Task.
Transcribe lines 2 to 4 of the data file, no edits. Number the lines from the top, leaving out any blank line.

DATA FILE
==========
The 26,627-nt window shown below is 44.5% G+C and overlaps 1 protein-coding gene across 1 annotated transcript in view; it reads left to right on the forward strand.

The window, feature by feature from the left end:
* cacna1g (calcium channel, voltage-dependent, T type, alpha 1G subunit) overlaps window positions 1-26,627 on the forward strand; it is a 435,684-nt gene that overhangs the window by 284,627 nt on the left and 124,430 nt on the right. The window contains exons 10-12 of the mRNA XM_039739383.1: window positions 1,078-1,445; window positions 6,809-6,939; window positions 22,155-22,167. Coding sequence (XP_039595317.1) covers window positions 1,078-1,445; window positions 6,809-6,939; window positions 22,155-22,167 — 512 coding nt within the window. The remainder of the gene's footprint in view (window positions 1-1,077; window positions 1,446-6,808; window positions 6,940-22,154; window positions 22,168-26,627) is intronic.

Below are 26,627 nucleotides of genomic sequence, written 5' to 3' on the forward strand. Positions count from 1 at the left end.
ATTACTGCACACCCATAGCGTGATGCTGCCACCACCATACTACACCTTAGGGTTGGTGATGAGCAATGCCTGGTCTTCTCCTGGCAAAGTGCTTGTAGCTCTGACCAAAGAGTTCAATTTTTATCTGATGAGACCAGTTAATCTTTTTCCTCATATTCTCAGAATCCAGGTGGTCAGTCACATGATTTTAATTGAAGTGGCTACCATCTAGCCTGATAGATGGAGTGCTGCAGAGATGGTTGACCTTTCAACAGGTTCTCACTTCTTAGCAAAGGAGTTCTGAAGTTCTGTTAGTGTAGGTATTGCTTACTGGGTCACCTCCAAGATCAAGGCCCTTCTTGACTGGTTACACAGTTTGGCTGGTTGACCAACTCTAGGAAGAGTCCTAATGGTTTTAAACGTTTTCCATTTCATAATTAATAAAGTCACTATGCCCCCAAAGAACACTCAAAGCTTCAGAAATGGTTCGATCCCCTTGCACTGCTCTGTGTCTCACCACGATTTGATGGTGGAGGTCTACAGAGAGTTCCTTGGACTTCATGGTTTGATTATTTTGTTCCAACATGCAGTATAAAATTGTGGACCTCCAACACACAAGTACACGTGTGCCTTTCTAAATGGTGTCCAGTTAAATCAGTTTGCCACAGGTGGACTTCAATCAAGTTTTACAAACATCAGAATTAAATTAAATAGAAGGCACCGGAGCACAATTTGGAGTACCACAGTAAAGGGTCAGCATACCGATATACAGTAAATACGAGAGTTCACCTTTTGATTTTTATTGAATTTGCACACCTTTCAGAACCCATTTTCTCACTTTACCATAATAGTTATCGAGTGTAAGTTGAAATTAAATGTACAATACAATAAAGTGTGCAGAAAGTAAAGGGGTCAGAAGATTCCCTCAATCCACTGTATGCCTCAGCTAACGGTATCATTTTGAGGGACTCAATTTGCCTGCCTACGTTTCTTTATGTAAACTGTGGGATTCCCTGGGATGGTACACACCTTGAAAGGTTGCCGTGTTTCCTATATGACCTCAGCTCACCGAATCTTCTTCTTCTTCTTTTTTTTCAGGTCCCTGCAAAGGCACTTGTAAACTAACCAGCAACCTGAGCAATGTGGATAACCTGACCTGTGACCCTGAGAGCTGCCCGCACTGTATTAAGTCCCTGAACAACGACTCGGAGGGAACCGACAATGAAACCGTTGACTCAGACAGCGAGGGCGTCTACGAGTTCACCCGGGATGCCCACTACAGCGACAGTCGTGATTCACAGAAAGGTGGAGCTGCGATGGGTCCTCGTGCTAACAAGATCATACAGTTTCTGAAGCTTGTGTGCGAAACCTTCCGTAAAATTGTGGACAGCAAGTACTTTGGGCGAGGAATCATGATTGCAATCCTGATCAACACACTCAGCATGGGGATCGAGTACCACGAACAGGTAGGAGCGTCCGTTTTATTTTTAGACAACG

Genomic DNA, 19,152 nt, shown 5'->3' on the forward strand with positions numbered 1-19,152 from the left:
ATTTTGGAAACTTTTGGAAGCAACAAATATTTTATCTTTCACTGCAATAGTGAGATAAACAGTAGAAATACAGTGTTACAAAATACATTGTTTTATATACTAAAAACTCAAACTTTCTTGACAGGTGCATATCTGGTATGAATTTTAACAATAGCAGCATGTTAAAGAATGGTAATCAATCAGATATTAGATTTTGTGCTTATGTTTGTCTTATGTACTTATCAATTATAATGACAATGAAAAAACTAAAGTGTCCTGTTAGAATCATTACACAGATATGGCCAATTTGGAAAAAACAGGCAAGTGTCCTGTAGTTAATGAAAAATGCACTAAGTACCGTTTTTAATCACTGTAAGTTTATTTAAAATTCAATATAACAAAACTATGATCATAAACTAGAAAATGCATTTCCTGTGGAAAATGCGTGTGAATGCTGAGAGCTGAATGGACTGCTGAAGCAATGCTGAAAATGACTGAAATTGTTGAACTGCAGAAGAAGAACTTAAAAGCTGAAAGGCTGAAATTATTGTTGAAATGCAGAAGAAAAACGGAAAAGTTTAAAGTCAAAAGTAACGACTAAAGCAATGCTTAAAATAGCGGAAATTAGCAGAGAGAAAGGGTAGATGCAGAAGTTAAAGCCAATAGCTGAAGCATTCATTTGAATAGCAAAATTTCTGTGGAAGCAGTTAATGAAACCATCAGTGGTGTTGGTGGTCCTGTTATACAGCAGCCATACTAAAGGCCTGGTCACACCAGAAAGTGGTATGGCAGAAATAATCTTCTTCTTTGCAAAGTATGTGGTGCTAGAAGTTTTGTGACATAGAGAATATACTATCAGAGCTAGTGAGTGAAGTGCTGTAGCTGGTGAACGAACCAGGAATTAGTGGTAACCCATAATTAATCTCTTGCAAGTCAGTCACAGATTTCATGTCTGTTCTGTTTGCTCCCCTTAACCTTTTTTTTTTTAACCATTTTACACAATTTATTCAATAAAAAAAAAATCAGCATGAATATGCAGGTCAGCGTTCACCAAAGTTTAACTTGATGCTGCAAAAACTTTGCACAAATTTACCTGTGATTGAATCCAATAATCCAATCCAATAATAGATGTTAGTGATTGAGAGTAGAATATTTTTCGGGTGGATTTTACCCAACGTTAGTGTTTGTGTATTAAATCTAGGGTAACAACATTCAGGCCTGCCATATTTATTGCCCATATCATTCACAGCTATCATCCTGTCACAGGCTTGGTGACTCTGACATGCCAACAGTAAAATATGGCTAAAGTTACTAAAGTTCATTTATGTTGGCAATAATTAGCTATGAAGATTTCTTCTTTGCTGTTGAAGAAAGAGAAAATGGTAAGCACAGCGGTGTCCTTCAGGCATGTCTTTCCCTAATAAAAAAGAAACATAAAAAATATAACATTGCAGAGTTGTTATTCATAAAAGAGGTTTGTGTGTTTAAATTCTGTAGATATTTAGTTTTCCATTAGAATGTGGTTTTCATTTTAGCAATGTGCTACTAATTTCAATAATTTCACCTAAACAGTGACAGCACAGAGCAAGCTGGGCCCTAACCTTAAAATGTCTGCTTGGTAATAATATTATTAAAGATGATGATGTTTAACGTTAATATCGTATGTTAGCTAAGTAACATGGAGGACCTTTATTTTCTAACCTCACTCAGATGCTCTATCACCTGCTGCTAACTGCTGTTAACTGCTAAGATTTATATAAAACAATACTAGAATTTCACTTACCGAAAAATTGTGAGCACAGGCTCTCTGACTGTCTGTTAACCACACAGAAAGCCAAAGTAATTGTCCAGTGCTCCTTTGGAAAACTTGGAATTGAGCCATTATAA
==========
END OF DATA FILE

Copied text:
The window, feature by feature from the left end:
* cacna1g (calcium channel, voltage-dependent, T type, alpha 1G subunit) overlaps window positions 1-26,627 on the forward strand; it is a 435,684-nt gene that overhangs the window by 284,627 nt on the left and 124,430 nt on the right. The window contains exons 10-12 of the mRNA XM_039739383.1: window positions 1,078-1,445; window positions 6,809-6,939; window positions 22,155-22,167. Coding sequence (XP_039595317.1) covers window positions 1,078-1,445; window positions 6,809-6,939; window positions 22,155-22,167 — 512 coding nt within the window. The remainder of the gene's footprint in view (window positions 1-1,077; window positions 1,446-6,808; window positions 6,940-22,154; window positions 22,168-26,627) is intronic.

Below are 26,627 nucleotides of genomic sequence, written 5' to 3' on the forward strand. Positions count from 1 at the left end.